By Alisha Renfro, Staff Scientist for Mississippi River Delta Restoration Coalition
At the start of the 2014 hurricane season, risk reduction and coastal resilience – the ability of a coastal system to resist, recover and adapt to events like storm events – should be on everyone’s mind. Here in Louisiana, we’re facing land loss, rising sea levels and storms, which have severely diminished the natural resilience of the coast. That means increasing the resiliency of our coastal system will make all the difference for our communities’ survival.
Recently in New Orleans, the Conference on Coastal Resilience: The Environment, Infrastructure and Human Systems brought together people with science, engineering, federal, and private industry backgrounds. They explored the technical issues, obstacles and opportunities that exist in reducing risk and creating more resilient coastal communities and coastlines throughout the world.
The pathway forward to enhanced coastal resilience will vary from location to location. That being said, the main idea echoed by many presenters was a combination of simultaneous approaches:
Structural – engineered and constructed features, such as levees and surge barriers, that can reduce shoreline erosion, attenuate waves and storm surge, and reduce the likelihood of flooding
Non-Structural – flood proofing, elevation of homes and businesses, relocation, or restricted development that results from a product of policy, regulatory, or management practices that modify or avoid impacts from flooding.
Nature-Based – Planning and engineering that incorporates or restores the contribution of natural coastal processes and features, such as barrier islands, dunes, and wetlands, along with structural features to reduce risk and enhance coastal resilience.
In the past, risk reduction and coastal resilience planning has focused on structural solutions. However, as sea level continues to rise and storm events occur throughout the world, regions relying on expensive structural measures threaten to stretch budgets to their breaking point. As presenters at the conference showed, the movement toward a multi-pronged approach to coastal resilience is even occurring in the Netherlands, a country long recognized as a cutting-edge innovator for engineered coastal resilience.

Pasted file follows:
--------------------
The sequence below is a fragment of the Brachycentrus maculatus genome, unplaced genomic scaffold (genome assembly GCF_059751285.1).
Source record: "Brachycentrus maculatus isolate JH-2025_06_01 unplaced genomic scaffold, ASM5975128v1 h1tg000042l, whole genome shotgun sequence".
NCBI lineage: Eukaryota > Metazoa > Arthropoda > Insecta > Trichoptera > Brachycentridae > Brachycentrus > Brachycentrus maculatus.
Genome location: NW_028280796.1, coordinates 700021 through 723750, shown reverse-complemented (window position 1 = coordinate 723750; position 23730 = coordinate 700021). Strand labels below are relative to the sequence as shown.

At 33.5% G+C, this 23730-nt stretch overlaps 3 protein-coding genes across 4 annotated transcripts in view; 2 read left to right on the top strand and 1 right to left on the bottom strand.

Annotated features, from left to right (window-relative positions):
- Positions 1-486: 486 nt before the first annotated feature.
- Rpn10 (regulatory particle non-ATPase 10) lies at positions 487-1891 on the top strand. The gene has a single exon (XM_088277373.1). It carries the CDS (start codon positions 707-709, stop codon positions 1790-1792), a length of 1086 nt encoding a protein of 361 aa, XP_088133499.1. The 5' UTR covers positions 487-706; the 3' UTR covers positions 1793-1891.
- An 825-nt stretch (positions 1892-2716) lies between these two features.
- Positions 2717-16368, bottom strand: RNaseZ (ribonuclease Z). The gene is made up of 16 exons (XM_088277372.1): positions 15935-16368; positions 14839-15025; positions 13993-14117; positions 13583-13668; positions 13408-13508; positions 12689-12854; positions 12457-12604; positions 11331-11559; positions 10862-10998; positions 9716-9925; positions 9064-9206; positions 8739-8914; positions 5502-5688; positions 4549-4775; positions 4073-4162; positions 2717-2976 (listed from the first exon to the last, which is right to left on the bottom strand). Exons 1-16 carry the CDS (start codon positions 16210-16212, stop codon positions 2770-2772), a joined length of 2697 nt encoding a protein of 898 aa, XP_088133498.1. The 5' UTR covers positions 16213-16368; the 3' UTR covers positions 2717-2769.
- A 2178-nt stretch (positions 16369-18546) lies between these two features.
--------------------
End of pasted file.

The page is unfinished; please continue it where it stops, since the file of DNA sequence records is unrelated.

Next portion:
In Louisiana, we have a few unique challenges, but we also have a few unique opportunities. A combination of factors have led to the dramatic loss of nearly 1900 square miles of our natural protective wetlands and barrier islands. But we do have one advantage, one irreplaceable opportunity we can use to restore some of the natural resilience to our coastal system: the Mississippi River. Using dredged sediment to strategically create wetlands and restore barrier islands along with reconnecting the sediment and fresh water from the river to build and nourish are essential lines of defense for creating a more resilient coastline.
Rising sea levels and storm events threaten the resilience of coastal communities throughout the world. By pursuing innovation and a balance of structural, non-structural, and nature-based approaches, coastal communities can become more resilient. What that looks like may vary greatly from location to location, but it’s clear this opportunity can’t be squandered. In Louisiana, we must take full advantage of the river’s sediment and fresh water to strategically rebuild our coast and create a more resilient future.